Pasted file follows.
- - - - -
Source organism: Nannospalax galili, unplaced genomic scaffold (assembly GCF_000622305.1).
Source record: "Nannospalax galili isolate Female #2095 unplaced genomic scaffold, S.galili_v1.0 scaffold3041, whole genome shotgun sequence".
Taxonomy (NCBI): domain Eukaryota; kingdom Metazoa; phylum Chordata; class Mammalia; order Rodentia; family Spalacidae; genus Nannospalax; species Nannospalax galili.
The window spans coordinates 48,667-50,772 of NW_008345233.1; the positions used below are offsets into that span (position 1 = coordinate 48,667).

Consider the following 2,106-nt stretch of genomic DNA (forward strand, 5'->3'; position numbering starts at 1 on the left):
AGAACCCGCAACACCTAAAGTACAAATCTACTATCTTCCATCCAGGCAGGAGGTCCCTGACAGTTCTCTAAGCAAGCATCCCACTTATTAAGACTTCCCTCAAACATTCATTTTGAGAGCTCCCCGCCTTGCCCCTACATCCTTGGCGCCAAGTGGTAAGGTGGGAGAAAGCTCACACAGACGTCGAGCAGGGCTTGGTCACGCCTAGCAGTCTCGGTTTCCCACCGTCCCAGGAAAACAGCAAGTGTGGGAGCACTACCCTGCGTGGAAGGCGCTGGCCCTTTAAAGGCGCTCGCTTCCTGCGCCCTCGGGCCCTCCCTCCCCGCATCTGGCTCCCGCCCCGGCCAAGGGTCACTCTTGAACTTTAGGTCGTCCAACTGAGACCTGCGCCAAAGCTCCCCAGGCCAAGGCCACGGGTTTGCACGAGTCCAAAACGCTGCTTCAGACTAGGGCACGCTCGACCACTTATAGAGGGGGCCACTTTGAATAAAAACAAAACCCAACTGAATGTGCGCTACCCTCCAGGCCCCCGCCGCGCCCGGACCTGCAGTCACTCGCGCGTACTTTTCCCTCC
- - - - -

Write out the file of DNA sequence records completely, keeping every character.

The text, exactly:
Source organism: Nannospalax galili, unplaced genomic scaffold (assembly GCF_000622305.1).
Source record: "Nannospalax galili isolate Female #2095 unplaced genomic scaffold, S.galili_v1.0 scaffold3041, whole genome shotgun sequence".
Taxonomy (NCBI): domain Eukaryota; kingdom Metazoa; phylum Chordata; class Mammalia; order Rodentia; family Spalacidae; genus Nannospalax; species Nannospalax galili.
The window spans coordinates 48,667-50,772 of NW_008345233.1; the positions used below are offsets into that span (position 1 = coordinate 48,667).

Consider the following 2,106-nt stretch of genomic DNA (forward strand, 5'->3'; position numbering starts at 1 on the left):
AGAACCCGCAACACCTAAAGTACAAATCTACTATCTTCCATCCAGGCAGGAGGTCCCTGACAGTTCTCTAAGCAAGCATCCCACTTATTAAGACTTCCCTCAAACATTCATTTTGAGAGCTCCCCGCCTTGCCCCTACATCCTTGGCGCCAAGTGGTAAGGTGGGAGAAAGCTCACACAGACGTCGAGCAGGGCTTGGTCACGCCTAGCAGTCTCGGTTTCCCACCGTCCCAGGAAAACAGCAAGTGTGGGAGCACTACCCTGCGTGGAAGGCGCTGGCCCTTTAAAGGCGCTCGCTTCCTGCGCCCTCGGGCCCTCCCTCCCCGCATCTGGCTCCCGCCCCGGCCAAGGGTCACTCTTGAACTTTAGGTCGTCCAACTGAGACCTGCGCCAAAGCTCCCCAGGCCAAGGCCACGGGTTTGCACGAGTCCAAAACGCTGCTTCAGACTAGGGCACGCTCGACCACTTATAGAGGGGGCCACTTTGAATAAAAACAAAACCCAACTGAATGTGCGCTACCCTCCAGGCCCCCGCCGCGCCCGGACCTGCAGTCACTCGCGCGTACTTTTCCCTCC